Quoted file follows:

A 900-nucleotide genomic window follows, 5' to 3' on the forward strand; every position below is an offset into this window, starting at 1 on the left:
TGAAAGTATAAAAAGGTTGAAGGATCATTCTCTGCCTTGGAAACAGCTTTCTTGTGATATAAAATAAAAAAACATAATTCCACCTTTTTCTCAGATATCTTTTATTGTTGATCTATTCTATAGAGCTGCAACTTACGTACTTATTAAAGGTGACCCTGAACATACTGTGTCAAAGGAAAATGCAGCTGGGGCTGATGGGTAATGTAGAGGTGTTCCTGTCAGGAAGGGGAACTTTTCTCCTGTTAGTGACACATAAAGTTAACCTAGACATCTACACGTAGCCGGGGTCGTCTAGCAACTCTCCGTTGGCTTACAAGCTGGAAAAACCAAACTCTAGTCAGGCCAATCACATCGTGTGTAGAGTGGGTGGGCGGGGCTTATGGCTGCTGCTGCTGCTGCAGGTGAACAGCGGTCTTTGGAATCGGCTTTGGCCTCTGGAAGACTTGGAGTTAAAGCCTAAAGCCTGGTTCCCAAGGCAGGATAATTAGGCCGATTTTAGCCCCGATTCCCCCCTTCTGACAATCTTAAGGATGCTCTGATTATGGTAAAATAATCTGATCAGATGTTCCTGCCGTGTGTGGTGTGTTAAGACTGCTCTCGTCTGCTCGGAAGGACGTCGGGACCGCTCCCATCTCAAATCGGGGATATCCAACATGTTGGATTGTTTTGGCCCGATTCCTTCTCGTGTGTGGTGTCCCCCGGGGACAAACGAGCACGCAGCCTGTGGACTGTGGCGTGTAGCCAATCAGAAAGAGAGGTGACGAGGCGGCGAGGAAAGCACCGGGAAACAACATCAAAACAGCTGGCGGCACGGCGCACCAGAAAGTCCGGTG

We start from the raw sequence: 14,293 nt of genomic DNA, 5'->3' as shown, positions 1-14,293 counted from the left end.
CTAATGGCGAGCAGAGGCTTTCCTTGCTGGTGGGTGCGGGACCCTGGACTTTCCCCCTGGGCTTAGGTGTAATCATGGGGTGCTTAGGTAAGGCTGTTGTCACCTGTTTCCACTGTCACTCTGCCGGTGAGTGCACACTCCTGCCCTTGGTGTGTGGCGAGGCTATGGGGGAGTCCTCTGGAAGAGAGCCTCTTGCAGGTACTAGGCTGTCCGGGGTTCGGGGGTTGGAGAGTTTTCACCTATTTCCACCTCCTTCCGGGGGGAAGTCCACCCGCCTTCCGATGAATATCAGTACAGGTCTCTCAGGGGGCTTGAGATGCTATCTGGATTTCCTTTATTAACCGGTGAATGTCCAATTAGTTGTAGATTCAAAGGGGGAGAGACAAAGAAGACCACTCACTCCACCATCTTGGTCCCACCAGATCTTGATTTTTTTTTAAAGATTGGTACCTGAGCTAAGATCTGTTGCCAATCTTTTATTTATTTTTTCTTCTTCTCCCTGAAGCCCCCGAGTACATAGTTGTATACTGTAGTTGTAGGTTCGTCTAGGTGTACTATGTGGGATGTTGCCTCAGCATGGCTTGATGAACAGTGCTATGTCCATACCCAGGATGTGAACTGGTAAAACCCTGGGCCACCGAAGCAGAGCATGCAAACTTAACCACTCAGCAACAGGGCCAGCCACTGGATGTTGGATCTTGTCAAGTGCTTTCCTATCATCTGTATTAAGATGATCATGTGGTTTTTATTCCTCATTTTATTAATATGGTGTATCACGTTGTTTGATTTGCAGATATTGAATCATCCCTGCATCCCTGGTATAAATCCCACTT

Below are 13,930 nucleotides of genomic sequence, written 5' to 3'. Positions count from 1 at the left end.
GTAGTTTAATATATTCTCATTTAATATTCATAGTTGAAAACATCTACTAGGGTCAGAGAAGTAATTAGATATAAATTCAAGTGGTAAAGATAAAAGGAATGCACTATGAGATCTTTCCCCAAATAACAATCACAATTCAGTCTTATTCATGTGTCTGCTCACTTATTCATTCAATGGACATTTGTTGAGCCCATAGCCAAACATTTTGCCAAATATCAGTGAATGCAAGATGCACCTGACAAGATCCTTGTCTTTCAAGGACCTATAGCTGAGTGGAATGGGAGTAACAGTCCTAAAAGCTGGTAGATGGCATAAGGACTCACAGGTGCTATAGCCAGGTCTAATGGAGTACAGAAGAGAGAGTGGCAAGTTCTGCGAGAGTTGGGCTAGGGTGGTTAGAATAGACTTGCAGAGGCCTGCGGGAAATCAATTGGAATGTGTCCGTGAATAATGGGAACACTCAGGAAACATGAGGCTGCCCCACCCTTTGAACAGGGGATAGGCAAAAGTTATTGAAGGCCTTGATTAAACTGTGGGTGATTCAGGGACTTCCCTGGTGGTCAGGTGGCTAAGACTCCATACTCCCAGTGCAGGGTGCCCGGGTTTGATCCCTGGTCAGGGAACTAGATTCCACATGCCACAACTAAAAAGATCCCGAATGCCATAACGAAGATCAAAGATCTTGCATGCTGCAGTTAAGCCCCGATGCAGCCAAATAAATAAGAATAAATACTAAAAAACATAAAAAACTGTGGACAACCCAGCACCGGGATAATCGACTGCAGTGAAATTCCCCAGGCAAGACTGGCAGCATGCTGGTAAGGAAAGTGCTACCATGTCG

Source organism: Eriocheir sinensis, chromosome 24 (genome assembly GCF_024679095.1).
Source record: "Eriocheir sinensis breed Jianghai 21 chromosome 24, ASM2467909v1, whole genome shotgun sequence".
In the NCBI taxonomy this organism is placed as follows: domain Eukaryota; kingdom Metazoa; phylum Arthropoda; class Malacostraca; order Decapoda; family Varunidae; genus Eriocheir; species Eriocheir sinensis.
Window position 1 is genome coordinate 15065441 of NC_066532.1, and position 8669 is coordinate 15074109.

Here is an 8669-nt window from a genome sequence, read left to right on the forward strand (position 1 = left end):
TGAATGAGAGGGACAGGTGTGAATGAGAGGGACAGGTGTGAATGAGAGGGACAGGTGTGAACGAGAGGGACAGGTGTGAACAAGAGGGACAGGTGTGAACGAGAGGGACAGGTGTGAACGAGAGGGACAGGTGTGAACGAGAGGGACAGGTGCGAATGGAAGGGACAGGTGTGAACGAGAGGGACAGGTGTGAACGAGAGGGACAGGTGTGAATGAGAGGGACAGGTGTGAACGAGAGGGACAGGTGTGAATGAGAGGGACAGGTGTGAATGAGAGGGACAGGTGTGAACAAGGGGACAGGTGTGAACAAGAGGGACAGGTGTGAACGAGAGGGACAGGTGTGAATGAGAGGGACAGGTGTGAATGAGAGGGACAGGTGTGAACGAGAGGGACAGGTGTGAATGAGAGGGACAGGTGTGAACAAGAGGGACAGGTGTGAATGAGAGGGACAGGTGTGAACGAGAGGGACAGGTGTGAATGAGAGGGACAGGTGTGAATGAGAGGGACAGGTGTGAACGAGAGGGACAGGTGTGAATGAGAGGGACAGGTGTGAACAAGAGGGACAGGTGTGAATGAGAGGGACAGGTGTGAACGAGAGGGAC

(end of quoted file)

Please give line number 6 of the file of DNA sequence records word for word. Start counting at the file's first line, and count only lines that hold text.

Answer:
GTAGTTTAATATATTCTCATTTAATATTCATAGTTGAAAACATCTACTAGGGTCAGAGAAGTAATTAGATATAAATTCAAGTGGTAAAGATAAAAGGAATGCACTATGAGATCTTTCCCCAAATAACAATCACAATTCAGTCTTATTCATGTGTCTGCTCACTTATTCATTCAATGGACATTTGTTGAGCCCATAGCCAAACATTTTGCCAAATATCAGTGAATGCAAGATGCACCTGACAAGATCCTTGTCTTTCAAGGACCTATAGCTGAGTGGAATGGGAGTAACAGTCCTAAAAGCTGGTAGATGGCATAAGGACTCACAGGTGCTATAGCCAGGTCTAATGGAGTACAGAAGAGAGAGTGGCAAGTTCTGCGAGAGTTGGGCTAGGGTGGTTAGAATAGACTTGCAGAGGCCTGCGGGAAATCAATTGGAATGTGTCCGTGAATAATGGGAACACTCAGGAAACATGAGGCTGCCCCACCCTTTGAACAGGGGATAGGCAAAAGTTATTGAAGGCCTTGATTAAACTGTGGGTGATTCAGGGACTTCCCTGGTGGTCAGGTGGCTAAGACTCCATACTCCCAGTGCAGGGTGCCCGGGTTTGATCCCTGGTCAGGGAACTAGATTCCACATGCCACAACTAAAAAGATCCCGAATGCCATAACGAAGATCAAAGATCTTGCATGCTGCAGTTAAGCCCCGATGCAGCCAAATAAATAAGAATAAATACTAAAAAACATAAAAAACTGTGGACAACCCAGCACCGGGATAATCGACTGCAGTGAAATTCCCCAGGCAAGACTGGCAGCATGCTGGTAAGGAAAGTGCTACCATGTCG